What is an Interest-Only Mortgage?

Interest-Only Mortgage Advice in Hull

What is an Interest-Only Mortgage? | MoneymanTV

There are thousands of interest-only mortgages across the nation that are maturing every year and the homeowners who have one of these may be caught off guard when it comes to having to pay off the capital sum that is owed.

In this article, we take a look at what interest-only mortgages are and what can be done when situations like this occur.

A Summary of Interest-Only Mortgages

Back in the ’80s and ’90s, it was actually really common for residential mortgages to be set up this way. The purpose of these mortgage types, was that you would only pay back (over the course of your term) interest on the amount that you borrowed, with the remaining capital lump sum being paid back once the term ended.

For anyone who had previously taken out an interest-only mortgage, it is likely that you will have been advised to set up a repayment vehicle, perhaps something like a low-cost endowment policy.

The policy would mature over time and was designed with the purpose of helping you to repay the capital balance in full, whilst also giving you sufficient life cover for the duration of your mortgage term. Unfortunately, there are a lot of people who weren’t made aware of the risks attached to this type of product.

One of the risks that cropped up, was that there was no guarantee the policy would actually mature enough to cover the costs of your mortgage debt, which in turn led to many applicants being compensated for them being mis-sold a product.

Nowadays, interest-only mortgages tend to be a popular option for customers who are looking at their options for Buy to Let Mortgages in Hull. These types of people are landlords who buy properties to earn some extra income.

Why do people still have interest-only mortgages?

It is not very common to come across customers who have taken out an interest-only residential mortgage in recent memory, as they are considerably difficult to obtain unless you can prove that you have a very solid strategy for paying back the capital at the end of your term.

For customers who took out an interest-only mortgage at any point in the late ’80s or ’90s and have not switched it to a capital repayment, then you should absolutely look to take action sooner rather than later.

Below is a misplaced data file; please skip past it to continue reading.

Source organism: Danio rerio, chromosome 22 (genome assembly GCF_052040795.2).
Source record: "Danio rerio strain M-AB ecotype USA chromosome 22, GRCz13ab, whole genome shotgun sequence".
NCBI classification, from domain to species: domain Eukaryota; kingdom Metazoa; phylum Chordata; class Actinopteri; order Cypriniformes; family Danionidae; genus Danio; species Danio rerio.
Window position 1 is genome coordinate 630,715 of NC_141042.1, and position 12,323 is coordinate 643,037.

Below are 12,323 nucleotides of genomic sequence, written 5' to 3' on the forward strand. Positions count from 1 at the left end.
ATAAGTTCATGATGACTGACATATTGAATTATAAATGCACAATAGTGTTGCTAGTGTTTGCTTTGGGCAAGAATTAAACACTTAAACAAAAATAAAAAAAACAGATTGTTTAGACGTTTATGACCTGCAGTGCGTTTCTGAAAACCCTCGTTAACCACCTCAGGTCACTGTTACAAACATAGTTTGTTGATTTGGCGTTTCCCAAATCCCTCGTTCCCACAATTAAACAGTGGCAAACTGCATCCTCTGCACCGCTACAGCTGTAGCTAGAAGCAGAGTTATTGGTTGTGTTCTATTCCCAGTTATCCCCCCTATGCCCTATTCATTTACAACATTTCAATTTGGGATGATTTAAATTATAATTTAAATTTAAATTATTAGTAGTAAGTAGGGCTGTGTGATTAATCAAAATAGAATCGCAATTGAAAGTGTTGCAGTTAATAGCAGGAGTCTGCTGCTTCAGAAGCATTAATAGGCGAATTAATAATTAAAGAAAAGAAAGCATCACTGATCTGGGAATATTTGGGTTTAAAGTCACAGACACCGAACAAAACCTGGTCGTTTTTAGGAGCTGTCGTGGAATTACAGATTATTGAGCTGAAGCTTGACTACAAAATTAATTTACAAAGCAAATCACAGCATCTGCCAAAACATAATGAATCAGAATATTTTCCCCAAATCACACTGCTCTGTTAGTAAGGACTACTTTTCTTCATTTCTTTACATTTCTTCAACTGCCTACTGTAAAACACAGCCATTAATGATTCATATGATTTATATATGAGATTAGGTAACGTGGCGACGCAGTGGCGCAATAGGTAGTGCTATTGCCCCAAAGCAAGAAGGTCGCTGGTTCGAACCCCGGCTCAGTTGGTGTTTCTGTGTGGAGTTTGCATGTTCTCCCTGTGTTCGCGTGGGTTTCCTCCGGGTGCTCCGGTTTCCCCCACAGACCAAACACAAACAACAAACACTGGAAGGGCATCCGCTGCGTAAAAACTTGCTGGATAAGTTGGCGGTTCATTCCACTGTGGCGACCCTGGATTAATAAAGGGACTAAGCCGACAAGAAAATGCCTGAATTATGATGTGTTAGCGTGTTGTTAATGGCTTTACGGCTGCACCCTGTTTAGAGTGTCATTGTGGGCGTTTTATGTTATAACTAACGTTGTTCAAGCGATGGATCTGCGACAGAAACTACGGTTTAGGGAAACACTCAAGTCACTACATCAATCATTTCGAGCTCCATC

What can I do if my interest-only mortgage is ending?

If you happen to be in this sort of position, the chances that your mortgage lender will send you a letter or give you a call, asking how you plan to pay the capital back will be slim.

It is important to always keep open a line of communication with the mortgage lender, remaining honest and open with them. Contrary to the belief of some, a lender truly does not want to take your property into possession and will only do so if they have no other choice.

Instead of letting things get to that point, here are some other things that you could look to do instead;

  • Ask your lender to convert your interest-only mortgage into a repayment mortgage.
  • Sell your current property and consider downsizing into a more affordable and manageable property.
  • Use savings/other investments to repay whatever you have remaining on the mortgage balance.
  • Remortgage to a new lender, for a better rate.
  • Consider taking out a Retirement Mortgage.

The retirement mortgage market is an area of the world of homeowners that is currently thriving, largely due to the amount of interest-only mortgages that are reaching the end of their terms, without any concrete plans in place to actually pay back the capital.

There are a lot of retirement products available to customers across the country nowadays, and some providers may even possibly let you service the interest element by way of regular monthly repayments.

Creating this sort of agreement means that when you die, the capital balance that is left to pay, is repaid from the house sale and the surplus can be given out to your family.

Is it still possible to obtain an Interest-Only Mortgage?

Interest-only mortgage are still in existence and can be obtain, though there are limitations as to who can obtain one. For example, you may possibly be a landlord with an extensive property portfolio or have some other investments in place, which you can use to help you repay the balance.

Lenders will now take an in-depth look at your strategy for repaying the loan, analysing a lot more deeply than they would’ve done in the past.

They do this in order to ensure that they are only lending for a property that they are confident won’t default. In addition to this, they will also want a much larger deposit to go down, potentially as much as 50%.

They will also want to future proof any of your plans before going ahead. An example of this would be checking that you have enough equity in your home to potentially downsize to a reasonable property down the line.

As always, our team of dedicated mortgage advisors in Hull, here at Hullmoneyman, are always happy to run through the options that are available to you as a home buyer or existing homeowner in Hull. Book your free mortgage appointment online today and we will see how we are able to help you.


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www.financial-ombudsman.org.uk

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